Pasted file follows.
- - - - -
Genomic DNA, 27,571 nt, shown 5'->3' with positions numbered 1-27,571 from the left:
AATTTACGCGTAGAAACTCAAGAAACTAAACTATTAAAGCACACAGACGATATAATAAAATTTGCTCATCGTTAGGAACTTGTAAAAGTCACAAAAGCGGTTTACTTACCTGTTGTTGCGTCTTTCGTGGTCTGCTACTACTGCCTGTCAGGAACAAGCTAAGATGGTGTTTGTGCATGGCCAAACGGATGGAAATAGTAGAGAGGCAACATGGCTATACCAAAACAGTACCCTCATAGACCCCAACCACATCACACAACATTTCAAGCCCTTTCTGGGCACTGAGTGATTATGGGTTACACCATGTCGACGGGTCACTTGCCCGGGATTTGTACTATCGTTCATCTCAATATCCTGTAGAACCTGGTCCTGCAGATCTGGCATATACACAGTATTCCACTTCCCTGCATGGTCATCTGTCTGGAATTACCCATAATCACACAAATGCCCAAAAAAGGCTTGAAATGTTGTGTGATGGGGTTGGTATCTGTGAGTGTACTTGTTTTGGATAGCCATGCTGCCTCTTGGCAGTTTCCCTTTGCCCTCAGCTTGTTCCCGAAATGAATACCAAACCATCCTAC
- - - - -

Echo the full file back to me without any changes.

Genomic DNA, 27,571 nt, shown 5'->3' with positions numbered 1-27,571 from the left:
AATTTACGCGTAGAAACTCAAGAAACTAAACTATTAAAGCACACAGACGATATAATAAAATTTGCTCATCGTTAGGAACTTGTAAAAGTCACAAAAGCGGTTTACTTACCTGTTGTTGCGTCTTTCGTGGTCTGCTACTACTGCCTGTCAGGAACAAGCTAAGATGGTGTTTGTGCATGGCCAAACGGATGGAAATAGTAGAGAGGCAACATGGCTATACCAAAACAGTACCCTCATAGACCCCAACCACATCACACAACATTTCAAGCCCTTTCTGGGCACTGAGTGATTATGGGTTACACCATGTCGACGGGTCACTTGCCCGGGATTTGTACTATCGTTCATCTCAATATCCTGTAGAACCTGGTCCTGCAGATCTGGCATATACACAGTATTCCACTTCCCTGCATGGTCATCTGTCTGGAATTACCCATAATCACACAAATGCCCAAAAAAGGCTTGAAATGTTGTGTGATGGGGTTGGTATCTGTGAGTGTACTTGTTTTGGATAGCCATGCTGCCTCTTGGCAGTTTCCCTTTGCCCTCAGCTTGTTCCCGAAATGAATACCAAACCATCCTAC